Advent Meditations - Lesson on Humility from Elizabeth

“And when Elizabeth heard the greeting of Mary, the baby leaped in her womb. And Elizabeth was filled with the Holy Spirit, and she exclaimed with a loud cry, “Blessed are you among women, and blessed is the fruit of your womb! And why is this granted to me that the mother of my Lord should come to me?” (Luke 1:41-43)

The more I have read this passage, the more I have been struck by its portrayal of the character of true humility. If you struggle with pride, as sometimes I do, these verses come right at you and clearly spell out for you just what true humility looks like.

You know what? There are subtle moments when I want to be preoccupied with myself. When my mind tells me, people ought to recognise and acknowledge my accomplishments. When I am tempted to rehearse all my successes and show people that I am worth something. You see, pride is an orientation that wrongly assumes that everything should revolve around us. Elizabeth’s words in these verses give us a good example of a truly humble disposition.

When Elizabeth was visited by her younger cousin Mary, she was six months pregnant. When she heard the greeting of Mary, we are told that the baby leaped in her womb, and filled with the Spirit, she spoke these words in our text: “Blessed are you among women, and blessed is the fruit of your womb.” Do you see the humility of Elizabeth? An angel came to her husband months earlier and told him that she would be the mother of the forerunner of the Messiah. That in the person of her son, the great prophecies of the Old Testament were going to be fulfilled.

But when Mary shows up by her doorstep, Elizabeth has nothing to say about herself. Just this: “Blessed are you among women.” She could have said, ‘Mary, let me tell you how I'm going to be used of the Lord!’ But for Elizabeth, it’s all about Jesus. ‘Blessed are you among women, Mary, because you’re going to bear the Messiah. You’re going to be the mother of my Lord.’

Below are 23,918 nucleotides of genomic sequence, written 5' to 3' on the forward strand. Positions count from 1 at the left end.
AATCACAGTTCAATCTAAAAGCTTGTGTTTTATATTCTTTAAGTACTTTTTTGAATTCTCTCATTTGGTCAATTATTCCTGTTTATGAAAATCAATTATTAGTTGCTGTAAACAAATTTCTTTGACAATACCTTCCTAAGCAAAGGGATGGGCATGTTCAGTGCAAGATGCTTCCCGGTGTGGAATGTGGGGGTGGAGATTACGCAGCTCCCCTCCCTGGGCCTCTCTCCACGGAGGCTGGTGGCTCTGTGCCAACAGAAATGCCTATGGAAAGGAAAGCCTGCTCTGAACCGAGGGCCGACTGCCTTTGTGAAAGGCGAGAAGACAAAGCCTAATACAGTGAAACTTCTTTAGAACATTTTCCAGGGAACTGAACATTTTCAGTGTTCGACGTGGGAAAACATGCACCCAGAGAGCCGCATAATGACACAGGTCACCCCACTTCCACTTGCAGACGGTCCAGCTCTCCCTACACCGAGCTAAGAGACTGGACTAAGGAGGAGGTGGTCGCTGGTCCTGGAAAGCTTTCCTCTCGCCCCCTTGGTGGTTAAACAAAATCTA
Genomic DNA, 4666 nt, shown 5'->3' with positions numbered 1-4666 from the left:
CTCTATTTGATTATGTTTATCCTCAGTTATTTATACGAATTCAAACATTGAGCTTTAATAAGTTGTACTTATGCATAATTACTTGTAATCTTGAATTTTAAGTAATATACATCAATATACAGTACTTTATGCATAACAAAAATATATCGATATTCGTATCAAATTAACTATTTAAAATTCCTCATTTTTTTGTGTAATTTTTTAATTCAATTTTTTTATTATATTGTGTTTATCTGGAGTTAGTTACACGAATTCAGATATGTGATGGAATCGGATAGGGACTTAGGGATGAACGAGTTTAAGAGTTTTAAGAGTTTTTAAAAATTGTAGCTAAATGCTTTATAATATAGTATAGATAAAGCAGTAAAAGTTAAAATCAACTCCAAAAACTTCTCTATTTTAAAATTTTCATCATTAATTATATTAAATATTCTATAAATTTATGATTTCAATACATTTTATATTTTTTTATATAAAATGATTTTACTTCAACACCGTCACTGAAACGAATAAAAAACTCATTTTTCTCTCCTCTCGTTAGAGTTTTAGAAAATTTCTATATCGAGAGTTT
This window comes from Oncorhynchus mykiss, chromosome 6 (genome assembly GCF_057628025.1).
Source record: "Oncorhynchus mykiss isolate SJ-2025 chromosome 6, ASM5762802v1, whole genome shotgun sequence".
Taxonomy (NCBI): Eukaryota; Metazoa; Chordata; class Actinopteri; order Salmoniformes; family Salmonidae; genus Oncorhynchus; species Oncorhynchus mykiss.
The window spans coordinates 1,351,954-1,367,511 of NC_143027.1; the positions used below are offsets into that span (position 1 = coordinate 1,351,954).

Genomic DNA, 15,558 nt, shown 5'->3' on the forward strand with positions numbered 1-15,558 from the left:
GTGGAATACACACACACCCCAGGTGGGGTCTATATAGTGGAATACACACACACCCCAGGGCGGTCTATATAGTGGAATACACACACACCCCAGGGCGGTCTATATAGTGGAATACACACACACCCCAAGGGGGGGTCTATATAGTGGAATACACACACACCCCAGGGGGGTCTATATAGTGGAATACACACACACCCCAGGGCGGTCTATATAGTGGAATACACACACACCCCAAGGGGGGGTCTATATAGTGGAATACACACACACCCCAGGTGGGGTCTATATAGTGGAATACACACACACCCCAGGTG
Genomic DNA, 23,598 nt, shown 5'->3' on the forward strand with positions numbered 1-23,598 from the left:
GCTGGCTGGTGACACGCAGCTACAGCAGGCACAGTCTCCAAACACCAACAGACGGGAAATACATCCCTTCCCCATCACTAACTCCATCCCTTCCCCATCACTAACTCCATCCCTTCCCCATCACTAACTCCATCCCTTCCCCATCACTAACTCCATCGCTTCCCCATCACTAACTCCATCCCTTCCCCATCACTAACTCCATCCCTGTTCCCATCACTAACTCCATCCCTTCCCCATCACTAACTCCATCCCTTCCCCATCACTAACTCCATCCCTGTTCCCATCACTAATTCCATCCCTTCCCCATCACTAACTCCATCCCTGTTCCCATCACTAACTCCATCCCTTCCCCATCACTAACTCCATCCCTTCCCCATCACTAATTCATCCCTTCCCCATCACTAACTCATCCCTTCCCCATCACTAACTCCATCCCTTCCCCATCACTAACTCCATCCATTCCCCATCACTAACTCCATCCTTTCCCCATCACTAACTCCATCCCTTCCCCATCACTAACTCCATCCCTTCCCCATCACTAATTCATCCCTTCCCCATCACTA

Elizabeth is not envious of her younger cousin who has been chosen by God to bear the Messiah. She does not think of herself – older, more mature and perhaps more godly, as the one who should have been given this honour to give birth to the Messiah. No. She is content with providence’s gift to her, and she is happy for Mary. And it struck me, as I was reading this passage, that Elizabeth’s son was just like her. You remember John the Baptist’s word? “He must increase; I must decrease.” (John 3:). John learnt humility from his mother. The self-denial, and the focus on Christ that is latter displayed in the ministry of John is evident in the heart of Elizabeth!

My friends, we could learn something from that. For so many of us “it’s all about me…all about mine…let me tell you about me…let me tell you what I’ve done.” Not with Elizabeth. All the focus is on Jesus. All the encouragement is to Mary, who is going to be the one to bear the Messiah. What an example of humility she is to us. The Bible’s answer to our fallen self-obsession is a great work of grace in the gospel that creates a worshipful fixation and focus upon God. 



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